Silver

What The Silver Vigilantes Understand That You Probably Don’t (Arithmetic, Human Nature and other Stuff)

Source: Across The Street

by Mark McHugh

In Open Thread, Silver, stocks finance, Treasuries on Wednesday, December 15, 2010 at 6:03 pm

Sorry about the insulting headline, but every last shred of evidence I can find suggests that the most people remain utterly clueless about silver, despite the efforts of the silver vigilantes, led by Max Keiser and Mike Kreiger.  Their brilliantly simple plan (go get some physical silver) promises to topple the criminally insane fraud that has become US economy.  It doesn’t require politicians or regulators to lift a finger either, you simply take advantage of what is undoubtedly an artificially low price.  I can completely understand anyone who is skeptical of that last statement; I’m sure you’ve been burned before, but that doesn’t mean you should stop seeking truth.

Part 1. A little math.

I’m not sure when performing basic arithmetic made you a conspiracy theorist, but here we are.

The 2009 World’s population was about 6.8 Billion.  According to the Silver Institute, total silver supply in 2009 was 889 million ounces.  That means there was .13 ounces of silver produced for every human being on the planet.  That looks like this:

Yep, your fair share of Worldwide silver production is a little less than the silver content of two pre-1965 dimes.  That’s all.  A bargain at about four bucks when you consider the amazing properties of this element.  FYI: World oil production per capita is 190 gallons.

This….

…represents more than ten years of  worldwide silver mining production divided by 2009 population.  Less than $35, and hell of lot easier to transport than 7,600 quarts of Quaker State.  Please note that so-called “World production” includes government sales and scrap.  Government sales and “scrap” have accounted for more than 25% of  “World Silver Production” from 2000 to 2009.  I’m not sure I believe that one out of every four ounces of silver gets recycled, but understand that without that bonus production, demand exceeds supply by 37%.

Part 2. Who needs silver?

Just about everybody, it turns out.  Sadly, another way to get yourself labeled a conspiracy theorist is by reading government documents like the Constitution, or the Department of the Interior’s 2009 U.S. Geological Survey which states:

The physical properties of silver include ductility, electrical conductivity, malleability, and reflectivity. The demand for silver in industrial applications continues to increase and includes use of silver in bandages for wound care, batteries, brazing and soldering, in catalytic converters in automobiles, in cell phone covers to reduce the spread of bacteria, in clothing to minimize odor, electronics and circuit boards, electroplating, hardening bearings, inks, mirrors, solar cells, water purification, and wood treatment to resist mold. Silver was used for miniature antennas in Radio Frequency Identification Devices (RFIDs) that were used in casino chips, freeway toll transponders, gasoline speed purchase devices, passports, and on packages to keep track of inventory shipments. Mercury and silver, the main components of dental amalgam, are biocides and their use in amalgam inhibits recurrent decay.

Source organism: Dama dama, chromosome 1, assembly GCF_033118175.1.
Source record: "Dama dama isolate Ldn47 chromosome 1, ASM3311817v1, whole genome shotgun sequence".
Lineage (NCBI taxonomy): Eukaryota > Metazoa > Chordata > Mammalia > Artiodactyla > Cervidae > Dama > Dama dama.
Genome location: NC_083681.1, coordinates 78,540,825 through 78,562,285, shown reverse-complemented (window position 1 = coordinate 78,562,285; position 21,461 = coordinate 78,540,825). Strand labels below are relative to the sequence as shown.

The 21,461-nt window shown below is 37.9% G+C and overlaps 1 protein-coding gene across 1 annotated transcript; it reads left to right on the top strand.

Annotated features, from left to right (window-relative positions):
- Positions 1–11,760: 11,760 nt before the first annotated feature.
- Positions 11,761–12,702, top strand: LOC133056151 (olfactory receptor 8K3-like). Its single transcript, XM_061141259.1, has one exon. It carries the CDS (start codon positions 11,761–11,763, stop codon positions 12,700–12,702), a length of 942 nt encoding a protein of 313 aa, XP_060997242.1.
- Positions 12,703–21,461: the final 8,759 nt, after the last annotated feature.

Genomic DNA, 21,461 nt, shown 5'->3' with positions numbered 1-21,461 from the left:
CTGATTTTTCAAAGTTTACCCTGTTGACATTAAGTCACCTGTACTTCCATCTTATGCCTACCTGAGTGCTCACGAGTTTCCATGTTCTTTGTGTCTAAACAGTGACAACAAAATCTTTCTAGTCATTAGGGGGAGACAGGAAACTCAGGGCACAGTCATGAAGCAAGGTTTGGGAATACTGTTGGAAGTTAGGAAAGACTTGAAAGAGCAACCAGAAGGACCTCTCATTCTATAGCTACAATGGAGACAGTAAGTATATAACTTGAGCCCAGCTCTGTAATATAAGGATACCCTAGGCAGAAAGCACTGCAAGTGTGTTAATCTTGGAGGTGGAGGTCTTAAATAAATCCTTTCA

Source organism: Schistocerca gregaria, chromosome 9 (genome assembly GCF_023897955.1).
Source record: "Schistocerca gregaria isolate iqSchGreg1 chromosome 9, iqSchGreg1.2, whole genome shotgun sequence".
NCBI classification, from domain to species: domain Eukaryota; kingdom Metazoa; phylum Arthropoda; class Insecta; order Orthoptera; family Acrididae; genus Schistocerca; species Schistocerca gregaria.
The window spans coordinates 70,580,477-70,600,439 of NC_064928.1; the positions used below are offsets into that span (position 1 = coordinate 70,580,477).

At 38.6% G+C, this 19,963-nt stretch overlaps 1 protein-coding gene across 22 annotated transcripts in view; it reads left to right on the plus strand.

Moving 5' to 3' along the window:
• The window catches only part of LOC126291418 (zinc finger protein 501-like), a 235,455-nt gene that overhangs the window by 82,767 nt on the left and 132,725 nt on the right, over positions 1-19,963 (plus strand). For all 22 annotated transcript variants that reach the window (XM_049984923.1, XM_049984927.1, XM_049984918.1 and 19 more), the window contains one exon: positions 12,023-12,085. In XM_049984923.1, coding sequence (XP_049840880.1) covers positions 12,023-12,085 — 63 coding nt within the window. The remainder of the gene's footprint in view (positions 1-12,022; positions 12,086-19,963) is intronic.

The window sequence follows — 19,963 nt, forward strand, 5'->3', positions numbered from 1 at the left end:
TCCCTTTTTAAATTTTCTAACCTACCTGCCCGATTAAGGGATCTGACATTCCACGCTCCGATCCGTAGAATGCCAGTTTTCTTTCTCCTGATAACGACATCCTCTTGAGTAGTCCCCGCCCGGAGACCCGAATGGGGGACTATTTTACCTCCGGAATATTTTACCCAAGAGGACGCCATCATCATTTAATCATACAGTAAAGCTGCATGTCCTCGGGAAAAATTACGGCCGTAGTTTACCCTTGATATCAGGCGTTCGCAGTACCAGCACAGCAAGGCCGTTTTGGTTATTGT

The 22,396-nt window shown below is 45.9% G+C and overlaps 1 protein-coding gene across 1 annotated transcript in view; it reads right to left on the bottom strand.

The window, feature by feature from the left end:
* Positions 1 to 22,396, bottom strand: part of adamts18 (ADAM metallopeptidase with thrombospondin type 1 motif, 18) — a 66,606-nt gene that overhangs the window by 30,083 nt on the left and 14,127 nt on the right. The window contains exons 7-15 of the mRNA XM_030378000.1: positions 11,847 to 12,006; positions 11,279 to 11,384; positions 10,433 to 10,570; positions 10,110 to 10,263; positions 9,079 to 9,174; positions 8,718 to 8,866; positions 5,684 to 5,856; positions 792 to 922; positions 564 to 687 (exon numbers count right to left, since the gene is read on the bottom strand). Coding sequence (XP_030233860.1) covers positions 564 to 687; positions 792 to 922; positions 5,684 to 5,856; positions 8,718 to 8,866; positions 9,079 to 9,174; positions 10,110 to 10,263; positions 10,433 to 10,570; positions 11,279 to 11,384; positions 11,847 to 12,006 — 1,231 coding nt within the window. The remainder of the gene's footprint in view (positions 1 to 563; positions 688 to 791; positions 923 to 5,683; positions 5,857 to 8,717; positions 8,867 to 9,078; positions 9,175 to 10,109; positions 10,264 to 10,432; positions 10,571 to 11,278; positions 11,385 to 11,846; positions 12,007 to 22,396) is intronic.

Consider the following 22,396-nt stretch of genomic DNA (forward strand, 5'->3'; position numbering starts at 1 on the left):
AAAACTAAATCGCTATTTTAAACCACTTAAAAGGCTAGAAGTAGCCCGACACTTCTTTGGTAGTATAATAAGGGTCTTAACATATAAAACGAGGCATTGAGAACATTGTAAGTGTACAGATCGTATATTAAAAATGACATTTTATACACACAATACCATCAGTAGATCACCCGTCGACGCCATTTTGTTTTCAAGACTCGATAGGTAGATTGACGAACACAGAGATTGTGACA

Yet you can actually find dunces out there claiming that digital cameras have made silver obsolete.  You should live so long…

Fun Fact:  Silver (not gold, copper or anything else) is the element with the highest electrical conductivity.

Part 3. People lie…..

“…I want to make it equally clear that this nation will maintain the dollar as good as gold, freely interchangeable with gold at $35 an ounce, the foundation-stone of the free world’s trade and payments system.”

John F. Kennedy, July 18, 1963

“That we stand ready to use our gold to meet our international obligations–down to the last bar of gold, if that be necessary–should be crystal clear to all.”

William McChesney Martin, Jr. (Federal Reserve Chairman) December 9, 1963

And…..

Lesson:  When someone says you can exchange paper for precious metals – make the swap before they change the rules.

Since the invention of paper, people have been writing bogus notes, and if there are two time-tested methods to become wealthy beyond your wildest dreams, they are:  1)Selling stuff that doesn’t exist and 2) Selling stuff you don’t actually own.  Unless you believe there has been a sudden outbreak of integrity in the banking industry, there’s no reason to believe these dynamics are not still in play, is there?  As recently as 2007, Morgan Stanley settled a class-action lawsuit with 22,000 clients who bought and paid storage on “phantom” silver (check out the Ted Butler article Money for Nothing).

At today’s prices, a million dollars in gold weighs less than fifty pounds, but a million dollars in silver weighs more than 2,300 pounds!  So ask yourself, how many rich people are storing their own silver?  How many hedge funds hold physical silver in their own storage facility?  Or have they entrusted the storage to the big banks?